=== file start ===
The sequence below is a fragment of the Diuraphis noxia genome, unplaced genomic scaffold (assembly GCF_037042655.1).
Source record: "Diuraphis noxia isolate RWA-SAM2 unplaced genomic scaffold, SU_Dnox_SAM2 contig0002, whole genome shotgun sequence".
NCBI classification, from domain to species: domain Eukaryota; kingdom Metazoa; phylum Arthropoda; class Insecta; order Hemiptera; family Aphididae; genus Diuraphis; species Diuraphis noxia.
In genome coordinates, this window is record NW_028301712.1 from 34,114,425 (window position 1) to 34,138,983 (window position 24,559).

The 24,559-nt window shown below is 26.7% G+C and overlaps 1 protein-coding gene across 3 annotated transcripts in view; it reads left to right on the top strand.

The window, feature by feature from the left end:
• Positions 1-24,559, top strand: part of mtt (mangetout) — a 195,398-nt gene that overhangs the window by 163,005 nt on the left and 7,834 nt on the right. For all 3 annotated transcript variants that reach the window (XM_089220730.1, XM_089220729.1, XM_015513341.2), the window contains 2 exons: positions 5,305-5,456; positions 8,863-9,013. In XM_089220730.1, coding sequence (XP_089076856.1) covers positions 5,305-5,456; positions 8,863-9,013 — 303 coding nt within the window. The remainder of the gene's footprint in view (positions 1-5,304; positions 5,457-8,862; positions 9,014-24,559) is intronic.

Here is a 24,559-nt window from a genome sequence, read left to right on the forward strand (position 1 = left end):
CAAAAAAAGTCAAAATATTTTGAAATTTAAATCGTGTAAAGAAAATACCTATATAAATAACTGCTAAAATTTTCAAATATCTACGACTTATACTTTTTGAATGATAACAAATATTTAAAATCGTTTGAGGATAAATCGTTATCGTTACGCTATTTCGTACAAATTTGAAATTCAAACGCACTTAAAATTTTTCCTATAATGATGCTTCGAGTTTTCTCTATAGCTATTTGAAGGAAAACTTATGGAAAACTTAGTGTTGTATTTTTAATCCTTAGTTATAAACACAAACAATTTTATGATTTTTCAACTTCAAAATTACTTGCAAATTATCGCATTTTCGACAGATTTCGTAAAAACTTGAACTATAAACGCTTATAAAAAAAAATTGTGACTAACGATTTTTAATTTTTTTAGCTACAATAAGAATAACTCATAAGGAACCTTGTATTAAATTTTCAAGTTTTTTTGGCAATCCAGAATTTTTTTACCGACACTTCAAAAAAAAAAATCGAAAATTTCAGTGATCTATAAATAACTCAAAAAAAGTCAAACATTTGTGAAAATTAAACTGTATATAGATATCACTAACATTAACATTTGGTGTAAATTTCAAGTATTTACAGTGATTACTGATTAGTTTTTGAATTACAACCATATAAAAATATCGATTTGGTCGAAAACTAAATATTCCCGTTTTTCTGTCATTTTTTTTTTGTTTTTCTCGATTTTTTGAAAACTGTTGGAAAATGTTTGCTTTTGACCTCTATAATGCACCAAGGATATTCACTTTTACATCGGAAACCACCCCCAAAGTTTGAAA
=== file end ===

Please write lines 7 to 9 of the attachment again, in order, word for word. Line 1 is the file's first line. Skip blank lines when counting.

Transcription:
• Positions 1-24,559, top strand: part of mtt (mangetout) — a 195,398-nt gene that overhangs the window by 163,005 nt on the left and 7,834 nt on the right. For all 3 annotated transcript variants that reach the window (XM_089220730.1, XM_089220729.1, XM_015513341.2), the window contains 2 exons: positions 5,305-5,456; positions 8,863-9,013. In XM_089220730.1, coding sequence (XP_089076856.1) covers positions 5,305-5,456; positions 8,863-9,013 — 303 coding nt within the window. The remainder of the gene's footprint in view (positions 1-5,304; positions 5,457-8,862; positions 9,014-24,559) is intronic.

Here is a 24,559-nt window from a genome sequence, read left to right on the forward strand (position 1 = left end):
CAAAAAAAGTCAAAATATTTTGAAATTTAAATCGTGTAAAGAAAATACCTATATAAATAACTGCTAAAATTTTCAAATATCTACGACTTATACTTTTTGAATGATAACAAATATTTAAAATCGTTTGAGGATAAATCGTTATCGTTACGCTATTTCGTACAAATTTGAAATTCAAACGCACTTAAAATTTTTCCTATAATGATGCTTCGAGTTTTCTCTATAGCTATTTGAAGGAAAACTTATGGAAAACTTAGTGTTGTATTTTTAATCCTTAGTTATAAACACAAACAATTTTATGATTTTTCAACTTCAAAATTACTTGCAAATTATCGCATTTTCGACAGATTTCGTAAAAACTTGAACTATAAACGCTTATAAAAAAAAATTGTGACTAACGATTTTTAATTTTTTTAGCTACAATAAGAATAACTCATAAGGAACCTTGTATTAAATTTTCAAGTTTTTTTGGCAATCCAGAATTTTTTTACCGACACTTCAAAAAAAAAAATCGAAAATTTCAGTGATCTATAAATAACTCAAAAAAAGTCAAACATTTGTGAAAATTAAACTGTATATAGATATCACTAACATTAACATTTGGTGTAAATTTCAAGTATTTACAGTGATTACTGATTAGTTTTTGAATTACAACCATATAAAAATATCGATTTGGTCGAAAACTAAATATTCCCGTTTTTCTGTCATTTTTTTTTTGTTTTTCTCGATTTTTTGAAAACTGTTGGAAAATGTTTGCTTTTGACCTCTATAATGCACCAAGGATATTCACTTTTACATCGGAAACCACCCCCAAAGTTTGAAA